Hannes groups his one-on-one meetings over the course of two days. He uses Mondays to plan out projects for the rest of the week, and Fridays are reserved for wrap-up meetings with the wider team. Wednesdays are no meeting days for the team, reserved for project work. “It’s a productivity day, a day to review technical documents or product proposals, and to think about longer term process improvements,” he offers.
Growing his team is a top priority for Hannes. “As managers, we’re expected to contribute not only to the team, but to the wider organization. This might mean working with interns or running mentorship programs, but for me, it’s mostly interviewing.” Almost a quarter of his role is focused on recruiting, and as a former iOS engineer, a majority of Hannes’ interviews are within the iOS pipeline.
With the rest of his time, Hannes is focused on planning and strategy. He talks with engineers, product managers and designers about what to build next. He also loves to participate in Facebook’s hackathons a few times a year, and encourages his team to do the same. “Hackathons are a great opportunity to take a break from your day-to-day work and do something completely different. It might even be the start of an entire new feature or product. There is no better way to get other people excited about your ideas.”

Staying connected anytime and anywhere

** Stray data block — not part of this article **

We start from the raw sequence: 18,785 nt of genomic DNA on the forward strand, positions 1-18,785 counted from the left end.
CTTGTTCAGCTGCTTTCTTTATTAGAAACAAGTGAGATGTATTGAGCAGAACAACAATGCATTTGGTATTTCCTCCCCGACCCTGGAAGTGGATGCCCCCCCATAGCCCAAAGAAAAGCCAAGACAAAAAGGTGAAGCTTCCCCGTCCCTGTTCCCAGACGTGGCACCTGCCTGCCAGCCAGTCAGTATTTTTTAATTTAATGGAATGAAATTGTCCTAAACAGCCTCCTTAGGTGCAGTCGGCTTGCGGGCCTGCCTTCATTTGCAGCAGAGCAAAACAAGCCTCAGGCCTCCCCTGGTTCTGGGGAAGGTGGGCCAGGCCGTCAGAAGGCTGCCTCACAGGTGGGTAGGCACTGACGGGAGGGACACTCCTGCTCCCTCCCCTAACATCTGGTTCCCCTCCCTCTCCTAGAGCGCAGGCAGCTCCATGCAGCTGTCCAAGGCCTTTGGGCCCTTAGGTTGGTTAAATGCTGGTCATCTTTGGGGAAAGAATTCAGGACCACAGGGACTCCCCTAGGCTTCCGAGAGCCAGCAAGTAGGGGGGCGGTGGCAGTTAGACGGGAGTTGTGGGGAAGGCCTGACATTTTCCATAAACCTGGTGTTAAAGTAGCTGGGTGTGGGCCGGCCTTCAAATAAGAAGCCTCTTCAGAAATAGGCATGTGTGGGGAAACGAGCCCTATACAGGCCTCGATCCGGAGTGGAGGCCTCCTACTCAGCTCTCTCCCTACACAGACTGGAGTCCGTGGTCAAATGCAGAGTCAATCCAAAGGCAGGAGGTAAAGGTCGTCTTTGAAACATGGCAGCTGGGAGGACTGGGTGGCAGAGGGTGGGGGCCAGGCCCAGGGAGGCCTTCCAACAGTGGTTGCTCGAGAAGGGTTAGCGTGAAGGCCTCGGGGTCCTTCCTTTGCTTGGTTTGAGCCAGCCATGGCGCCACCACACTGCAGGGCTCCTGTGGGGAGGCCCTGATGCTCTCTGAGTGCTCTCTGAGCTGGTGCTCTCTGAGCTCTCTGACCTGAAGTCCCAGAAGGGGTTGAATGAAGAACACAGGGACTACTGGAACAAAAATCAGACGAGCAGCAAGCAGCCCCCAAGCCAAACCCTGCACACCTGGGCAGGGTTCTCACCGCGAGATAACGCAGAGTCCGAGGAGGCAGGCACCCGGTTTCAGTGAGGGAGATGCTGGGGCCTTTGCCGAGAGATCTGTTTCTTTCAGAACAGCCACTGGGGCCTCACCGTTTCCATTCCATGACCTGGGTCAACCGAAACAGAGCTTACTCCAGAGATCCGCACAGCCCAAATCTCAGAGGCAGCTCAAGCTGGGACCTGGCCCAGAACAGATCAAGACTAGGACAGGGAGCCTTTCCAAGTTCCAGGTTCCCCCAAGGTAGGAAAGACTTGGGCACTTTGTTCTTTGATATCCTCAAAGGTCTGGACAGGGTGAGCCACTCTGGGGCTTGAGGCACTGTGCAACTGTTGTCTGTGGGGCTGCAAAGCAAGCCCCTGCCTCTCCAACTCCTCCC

At Facebook, we’re focused on bringing the world closer together. Hannes says that the AR/VR team really takes this to heart.“We want to give people the tools to stay connected, anytime, anywhere,” Hannes shares.“And we want to make sure human connection is at the core of the next generation of computing.”
Hannes and teammates take a trip across campus in Menlo Park
By building creative tools like Spark AR Studio, Hannes’ team is empowering people to create AR experiences. “You don’t need to be a software engineer or a 3D graphics expert to use our tools,” he says. “We want to help people express themselves without high barriers.”
Face Filters on Instagram are just one example of the kind of content that is being created with these tools. While Spark AR effect publishing was originally only available on Facebook, the team quickly realized it could have a greater impact by expanding its platform to Instagram last year. “Now Spark AR effects are used by hundreds of millions of people every month,” Hannes remarks. “It’s been amazing to watch different generations using these experiences in Instagram Stories or Messenger calls.”
Having a diverse team and different perspectives is key to building the future of AR/VR for people around the world. According to Hannes, his team in London is a safe space to experiment, prototype, try new things, and make mistakes. “We’re all part of what we build and how we build it. Not everything is going to work, but we want to embrace taking risks.”
Learn more about Hannes and the team here:

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ARTICLE PUBLISHED ON May 20, 2020